Ripple Effects: Unintended Consequences
As this picture from New Scientist wonderfully illustrates, everything is interconnected. Today I thought I would share my thoughts on how Kickstarter interacts with the world around it, and its impact on both the digital and commercial ecosystems.
Last Week I mentioned how the top blew off of the Reaper Kickstarter project here. It was big, it was exciting, and it was the first Kickstarter that turned into a spectator sport for me; towards the end I would check back every hour, upping my pledge with each awesome new update. In the end they got a good chunk of change from me, and they deserve it. But what are the consequences of that phenomena? How many game stores lost mini sales? How many sales did Reaper lose that they otherwise would have gotten from their fans? Wired wrote an article on the subject, saying:
While the achievement is great for Reaper, some worry about the Kickstarter impact on neighborhood game shops, including Dan Yarrington, founder of game publisher Game Salute and owner of two game stores. “There’s already significant question about how this will impact the retail tier,” Yarrington expresses. ”Kickstarter continues to transform the industry and this is only the beginning. Every time we think we’ve hit a new threshold, it gets pushed higher.” For his part, Yarrington regularly release games through Kickstarter with his “Springboard” imprint.
The simple truth is that the money Kickstarter raises is money that will not be spent on other things. Currently I am backing three board games: Heartland Hauling Co, Viticulture, and Mars Needs Mechanics. Each of these games is cheap by Euro game standards, and for a variety of reasons, pretty awesome. I don’t think I will get the chance to devote a full post to Heartland Hauling Co in the three days before it’s Kickstarter ends, but I recommend you check it out – if only for the truckeeples. As for the other two – I will be discussing Viticulture in-depth on Wednesday, and I am sure I will be discussing Mars Needs Mechanics further before its project ends in five weeks.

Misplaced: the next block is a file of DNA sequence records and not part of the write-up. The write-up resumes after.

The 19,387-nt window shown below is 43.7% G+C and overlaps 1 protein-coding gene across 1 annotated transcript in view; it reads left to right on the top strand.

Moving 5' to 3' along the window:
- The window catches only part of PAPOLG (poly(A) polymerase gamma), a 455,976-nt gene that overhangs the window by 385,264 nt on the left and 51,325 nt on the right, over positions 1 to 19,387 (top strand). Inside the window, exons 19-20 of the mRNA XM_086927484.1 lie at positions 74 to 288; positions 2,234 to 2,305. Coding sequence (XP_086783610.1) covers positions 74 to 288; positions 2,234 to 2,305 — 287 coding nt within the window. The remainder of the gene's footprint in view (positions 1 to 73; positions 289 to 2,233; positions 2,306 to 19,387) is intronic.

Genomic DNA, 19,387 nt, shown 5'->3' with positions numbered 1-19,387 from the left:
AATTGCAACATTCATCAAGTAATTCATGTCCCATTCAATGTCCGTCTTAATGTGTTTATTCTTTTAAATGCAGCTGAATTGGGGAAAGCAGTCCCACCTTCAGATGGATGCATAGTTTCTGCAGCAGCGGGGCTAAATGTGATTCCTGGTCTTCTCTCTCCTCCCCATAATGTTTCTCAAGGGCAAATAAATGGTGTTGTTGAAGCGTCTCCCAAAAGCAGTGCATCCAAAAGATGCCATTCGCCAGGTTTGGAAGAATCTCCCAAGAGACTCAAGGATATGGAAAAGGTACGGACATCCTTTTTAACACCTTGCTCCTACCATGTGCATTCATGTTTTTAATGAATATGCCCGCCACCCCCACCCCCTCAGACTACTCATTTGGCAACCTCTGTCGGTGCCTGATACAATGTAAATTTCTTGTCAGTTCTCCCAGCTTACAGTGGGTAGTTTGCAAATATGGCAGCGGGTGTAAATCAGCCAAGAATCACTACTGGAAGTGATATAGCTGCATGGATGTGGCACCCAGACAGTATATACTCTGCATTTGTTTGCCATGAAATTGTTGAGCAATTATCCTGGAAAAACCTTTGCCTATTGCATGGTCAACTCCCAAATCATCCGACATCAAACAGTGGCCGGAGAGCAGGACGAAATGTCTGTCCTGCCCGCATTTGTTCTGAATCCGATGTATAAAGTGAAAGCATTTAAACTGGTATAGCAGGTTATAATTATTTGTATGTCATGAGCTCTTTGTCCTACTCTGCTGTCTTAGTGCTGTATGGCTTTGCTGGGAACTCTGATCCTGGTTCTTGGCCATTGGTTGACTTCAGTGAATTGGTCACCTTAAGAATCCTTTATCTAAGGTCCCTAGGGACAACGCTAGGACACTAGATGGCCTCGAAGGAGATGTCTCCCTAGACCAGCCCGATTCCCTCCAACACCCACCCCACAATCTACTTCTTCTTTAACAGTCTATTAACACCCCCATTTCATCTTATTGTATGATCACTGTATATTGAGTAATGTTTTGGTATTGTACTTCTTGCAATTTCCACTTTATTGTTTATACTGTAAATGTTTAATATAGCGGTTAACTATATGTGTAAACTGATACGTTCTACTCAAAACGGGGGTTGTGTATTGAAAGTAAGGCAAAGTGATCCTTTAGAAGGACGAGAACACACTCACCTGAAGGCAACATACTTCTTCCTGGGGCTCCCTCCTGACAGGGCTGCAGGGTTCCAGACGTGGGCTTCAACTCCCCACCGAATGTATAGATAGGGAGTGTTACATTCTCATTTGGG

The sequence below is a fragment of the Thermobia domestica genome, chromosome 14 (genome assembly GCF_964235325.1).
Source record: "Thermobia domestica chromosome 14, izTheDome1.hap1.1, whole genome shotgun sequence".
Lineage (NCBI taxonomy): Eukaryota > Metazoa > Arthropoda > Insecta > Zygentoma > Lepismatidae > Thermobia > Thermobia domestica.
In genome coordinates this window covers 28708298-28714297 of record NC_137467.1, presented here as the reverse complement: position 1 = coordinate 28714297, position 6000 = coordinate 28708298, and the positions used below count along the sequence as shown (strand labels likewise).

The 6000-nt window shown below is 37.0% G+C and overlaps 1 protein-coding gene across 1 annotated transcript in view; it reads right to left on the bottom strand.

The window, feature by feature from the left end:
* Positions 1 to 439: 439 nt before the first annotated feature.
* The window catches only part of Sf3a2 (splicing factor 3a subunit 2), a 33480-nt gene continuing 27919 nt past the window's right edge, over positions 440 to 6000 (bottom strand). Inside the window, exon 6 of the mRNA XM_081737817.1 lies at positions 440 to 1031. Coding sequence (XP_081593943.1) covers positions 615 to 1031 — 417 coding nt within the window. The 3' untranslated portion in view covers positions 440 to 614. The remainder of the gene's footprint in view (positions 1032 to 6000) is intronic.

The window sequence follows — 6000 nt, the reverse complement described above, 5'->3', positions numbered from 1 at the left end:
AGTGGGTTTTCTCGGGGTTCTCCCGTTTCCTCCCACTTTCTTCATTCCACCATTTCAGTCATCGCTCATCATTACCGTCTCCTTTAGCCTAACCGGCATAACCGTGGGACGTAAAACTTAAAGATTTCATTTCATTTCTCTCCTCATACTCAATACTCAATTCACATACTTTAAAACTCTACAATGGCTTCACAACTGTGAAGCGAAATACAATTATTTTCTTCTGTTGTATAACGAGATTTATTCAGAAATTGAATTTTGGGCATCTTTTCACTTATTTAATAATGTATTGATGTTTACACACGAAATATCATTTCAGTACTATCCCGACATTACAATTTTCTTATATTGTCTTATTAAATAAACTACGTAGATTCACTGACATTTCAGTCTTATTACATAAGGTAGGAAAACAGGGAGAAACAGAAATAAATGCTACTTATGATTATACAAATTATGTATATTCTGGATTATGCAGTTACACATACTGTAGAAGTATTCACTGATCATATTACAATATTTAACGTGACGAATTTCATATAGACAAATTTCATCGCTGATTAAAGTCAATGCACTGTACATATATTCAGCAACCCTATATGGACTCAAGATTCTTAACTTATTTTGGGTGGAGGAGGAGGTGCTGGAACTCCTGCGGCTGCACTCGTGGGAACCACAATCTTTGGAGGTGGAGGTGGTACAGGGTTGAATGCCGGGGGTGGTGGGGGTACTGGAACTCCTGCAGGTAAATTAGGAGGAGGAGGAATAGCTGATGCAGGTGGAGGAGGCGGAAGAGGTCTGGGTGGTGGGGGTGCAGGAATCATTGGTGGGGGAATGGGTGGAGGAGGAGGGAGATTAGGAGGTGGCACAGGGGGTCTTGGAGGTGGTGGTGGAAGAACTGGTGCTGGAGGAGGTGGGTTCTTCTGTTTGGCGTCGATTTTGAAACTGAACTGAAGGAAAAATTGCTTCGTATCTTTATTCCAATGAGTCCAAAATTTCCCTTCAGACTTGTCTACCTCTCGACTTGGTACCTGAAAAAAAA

The moral of this story though, is if I still lived near a FLGS, those would be sales he would miss out on; I certainly couldn’t afford to get all three of those AND Ticket to Ride Europe or the new Agricola expansion or whatever happened to be coming out that week. Consumers might be the giants of the American economy, but as report after report over the last couple years has shown, their pockets are not bottomless. It seems unlikely that boutique products will close local gaming stores, or even erode their sales in the way that Amazon’s discounts do; nevertheless it seems inevitable that impacts will occur.
On the flip side, it is entirely possible that great new products developed by crowd funding, could breathe new life into stores that chose to carry them, creating sales and counterbalancing any harm. The best way to breathe new life into any hobby is to get more people involved, and innovative new games might be just the thing to do that. What do you think? Is Kickstarter a net positive or negative? I would love to hear what any game store owners think, especially.
I’m not sure you can say that the money spent on Reaper’s Kickstarter is money that would have otherwise been spent on the hobby. I certainly didn’t intend to spend ANY further money on miniatures for the next few years, as I already have hundreds of unpainted minis. I’m also certain the Kickstarter brought in people new to the hobby, who had never even heard of the mini-painting scene. I won’t argue that all of the money is virgin; I’m sure a percentage of the money raised came from folks who have monthly budgets alotted to buying gaming supplies. The question is.. how large is that percentage? And how big is it’s impact?
Agreed. I’m not sure there is any way to know – all we can say for certain is that the millions raised by reaper would have been spent elsewhere sans Kickstarter.
Not a particularly helpful or profound summation, but there is it.
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